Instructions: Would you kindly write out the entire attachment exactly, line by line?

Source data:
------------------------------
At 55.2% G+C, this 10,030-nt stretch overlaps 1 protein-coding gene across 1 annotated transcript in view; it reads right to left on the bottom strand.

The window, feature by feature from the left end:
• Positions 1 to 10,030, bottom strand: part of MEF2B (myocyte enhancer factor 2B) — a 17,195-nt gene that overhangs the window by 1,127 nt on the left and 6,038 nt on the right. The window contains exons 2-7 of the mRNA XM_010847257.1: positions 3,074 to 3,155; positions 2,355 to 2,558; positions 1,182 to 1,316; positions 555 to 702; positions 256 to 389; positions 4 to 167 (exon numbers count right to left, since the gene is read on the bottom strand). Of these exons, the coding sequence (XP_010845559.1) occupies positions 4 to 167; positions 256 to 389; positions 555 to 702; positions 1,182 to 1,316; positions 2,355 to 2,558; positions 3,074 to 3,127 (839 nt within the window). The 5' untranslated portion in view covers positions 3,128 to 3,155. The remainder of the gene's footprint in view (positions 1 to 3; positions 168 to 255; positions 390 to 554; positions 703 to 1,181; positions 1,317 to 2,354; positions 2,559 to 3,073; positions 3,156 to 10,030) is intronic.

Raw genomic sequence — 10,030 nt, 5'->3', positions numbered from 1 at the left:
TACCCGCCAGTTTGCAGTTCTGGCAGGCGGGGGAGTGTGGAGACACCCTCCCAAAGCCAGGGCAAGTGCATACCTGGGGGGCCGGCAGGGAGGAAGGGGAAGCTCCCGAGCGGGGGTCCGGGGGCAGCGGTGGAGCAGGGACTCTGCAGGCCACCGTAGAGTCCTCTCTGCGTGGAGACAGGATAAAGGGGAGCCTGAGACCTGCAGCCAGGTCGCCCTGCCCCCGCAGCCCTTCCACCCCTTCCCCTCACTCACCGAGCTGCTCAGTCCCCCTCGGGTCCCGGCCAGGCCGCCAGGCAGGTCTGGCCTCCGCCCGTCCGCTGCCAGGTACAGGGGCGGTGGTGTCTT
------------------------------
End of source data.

At 55.2% G+C, this 10,030-nt stretch overlaps 1 protein-coding gene across 1 annotated transcript in view; it reads right to left on the bottom strand.

The window, feature by feature from the left end:
• Positions 1 to 10,030, bottom strand: part of MEF2B (myocyte enhancer factor 2B) — a 17,195-nt gene that overhangs the window by 1,127 nt on the left and 6,038 nt on the right. The window contains exons 2-7 of the mRNA XM_010847257.1: positions 3,074 to 3,155; positions 2,355 to 2,558; positions 1,182 to 1,316; positions 555 to 702; positions 256 to 389; positions 4 to 167 (exon numbers count right to left, since the gene is read on the bottom strand). Of these exons, the coding sequence (XP_010845559.1) occupies positions 4 to 167; positions 256 to 389; positions 555 to 702; positions 1,182 to 1,316; positions 2,355 to 2,558; positions 3,074 to 3,127 (839 nt within the window). The 5' untranslated portion in view covers positions 3,128 to 3,155. The remainder of the gene's footprint in view (positions 1 to 3; positions 168 to 255; positions 390 to 554; positions 703 to 1,181; positions 1,317 to 2,354; positions 2,559 to 3,073; positions 3,156 to 10,030) is intronic.

Raw genomic sequence — 10,030 nt, 5'->3', positions numbered from 1 at the left:
TACCCGCCAGTTTGCAGTTCTGGCAGGCGGGGGAGTGTGGAGACACCCTCCCAAAGCCAGGGCAAGTGCATACCTGGGGGGCCGGCAGGGAGGAAGGGGAAGCTCCCGAGCGGGGGTCCGGGGGCAGCGGTGGAGCAGGGACTCTGCAGGCCACCGTAGAGTCCTCTCTGCGTGGAGACAGGATAAAGGGGAGCCTGAGACCTGCAGCCAGGTCGCCCTGCCCCCGCAGCCCTTCCACCCCTTCCCCTCACTCACCGAGCTGCTCAGTCCCCCTCGGGTCCCGGCCAGGCCGCCAGGCAGGTCTGGCCTCCGCCCGTCCGCTGCCAGGTACAGGGGCGGTGGTGTCTT